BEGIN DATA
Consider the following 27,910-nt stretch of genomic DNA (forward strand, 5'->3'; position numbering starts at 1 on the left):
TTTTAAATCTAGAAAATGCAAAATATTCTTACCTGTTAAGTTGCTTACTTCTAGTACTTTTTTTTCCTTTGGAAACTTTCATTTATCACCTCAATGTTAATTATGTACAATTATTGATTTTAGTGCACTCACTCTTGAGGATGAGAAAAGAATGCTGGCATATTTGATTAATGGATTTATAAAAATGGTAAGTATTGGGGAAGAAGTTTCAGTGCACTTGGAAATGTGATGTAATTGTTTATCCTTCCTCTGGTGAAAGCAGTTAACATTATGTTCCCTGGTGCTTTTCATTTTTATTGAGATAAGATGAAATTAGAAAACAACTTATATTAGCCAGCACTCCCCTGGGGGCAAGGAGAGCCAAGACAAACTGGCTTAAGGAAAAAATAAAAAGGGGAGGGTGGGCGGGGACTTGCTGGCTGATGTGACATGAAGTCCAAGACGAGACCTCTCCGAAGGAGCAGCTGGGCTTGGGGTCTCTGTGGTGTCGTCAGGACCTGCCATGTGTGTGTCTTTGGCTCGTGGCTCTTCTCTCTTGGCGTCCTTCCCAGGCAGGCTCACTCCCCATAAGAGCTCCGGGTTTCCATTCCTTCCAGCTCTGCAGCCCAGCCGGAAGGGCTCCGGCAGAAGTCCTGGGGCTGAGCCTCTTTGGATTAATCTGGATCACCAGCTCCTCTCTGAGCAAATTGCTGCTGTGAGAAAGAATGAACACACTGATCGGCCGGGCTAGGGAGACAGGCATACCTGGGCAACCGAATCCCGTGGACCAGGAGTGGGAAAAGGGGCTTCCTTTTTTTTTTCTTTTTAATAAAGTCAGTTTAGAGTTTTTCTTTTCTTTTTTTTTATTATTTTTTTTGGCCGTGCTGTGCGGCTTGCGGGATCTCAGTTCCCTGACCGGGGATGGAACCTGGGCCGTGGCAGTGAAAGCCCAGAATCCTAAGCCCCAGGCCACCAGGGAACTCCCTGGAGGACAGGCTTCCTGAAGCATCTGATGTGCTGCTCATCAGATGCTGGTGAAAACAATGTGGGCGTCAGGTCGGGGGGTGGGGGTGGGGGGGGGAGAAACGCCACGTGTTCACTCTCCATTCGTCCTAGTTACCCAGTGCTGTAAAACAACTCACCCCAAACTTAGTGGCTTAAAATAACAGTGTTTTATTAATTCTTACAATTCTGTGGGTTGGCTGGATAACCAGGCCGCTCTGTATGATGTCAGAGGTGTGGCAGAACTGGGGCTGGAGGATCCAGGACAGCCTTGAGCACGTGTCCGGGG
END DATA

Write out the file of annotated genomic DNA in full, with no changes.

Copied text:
Consider the following 27,910-nt stretch of genomic DNA (forward strand, 5'->3'; position numbering starts at 1 on the left):
TTTTAAATCTAGAAAATGCAAAATATTCTTACCTGTTAAGTTGCTTACTTCTAGTACTTTTTTTTCCTTTGGAAACTTTCATTTATCACCTCAATGTTAATTATGTACAATTATTGATTTTAGTGCACTCACTCTTGAGGATGAGAAAAGAATGCTGGCATATTTGATTAATGGATTTATAAAAATGGTAAGTATTGGGGAAGAAGTTTCAGTGCACTTGGAAATGTGATGTAATTGTTTATCCTTCCTCTGGTGAAAGCAGTTAACATTATGTTCCCTGGTGCTTTTCATTTTTATTGAGATAAGATGAAATTAGAAAACAACTTATATTAGCCAGCACTCCCCTGGGGGCAAGGAGAGCCAAGACAAACTGGCTTAAGGAAAAAATAAAAAGGGGAGGGTGGGCGGGGACTTGCTGGCTGATGTGACATGAAGTCCAAGACGAGACCTCTCCGAAGGAGCAGCTGGGCTTGGGGTCTCTGTGGTGTCGTCAGGACCTGCCATGTGTGTGTCTTTGGCTCGTGGCTCTTCTCTCTTGGCGTCCTTCCCAGGCAGGCTCACTCCCCATAAGAGCTCCGGGTTTCCATTCCTTCCAGCTCTGCAGCCCAGCCGGAAGGGCTCCGGCAGAAGTCCTGGGGCTGAGCCTCTTTGGATTAATCTGGATCACCAGCTCCTCTCTGAGCAAATTGCTGCTGTGAGAAAGAATGAACACACTGATCGGCCGGGCTAGGGAGACAGGCATACCTGGGCAACCGAATCCCGTGGACCAGGAGTGGGAAAAGGGGCTTCCTTTTTTTTTTCTTTTTAATAAAGTCAGTTTAGAGTTTTTCTTTTCTTTTTTTTTATTATTTTTTTTGGCCGTGCTGTGCGGCTTGCGGGATCTCAGTTCCCTGACCGGGGATGGAACCTGGGCCGTGGCAGTGAAAGCCCAGAATCCTAAGCCCCAGGCCACCAGGGAACTCCCTGGAGGACAGGCTTCCTGAAGCATCTGATGTGCTGCTCATCAGATGCTGGTGAAAACAATGTGGGCGTCAGGTCGGGGGGTGGGGGTGGGGGGGGGAGAAACGCCACGTGTTCACTCTCCATTCGTCCTAGTTACCCAGTGCTGTAAAACAACTCACCCCAAACTTAGTGGCTTAAAATAACAGTGTTTTATTAATTCTTACAATTCTGTGGGTTGGCTGGATAACCAGGCCGCTCTGTATGATGTCAGAGGTGTGGCAGAACTGGGGCTGGAGGATCCAGGACAGCCTTGAGCACGTGTCCGGGG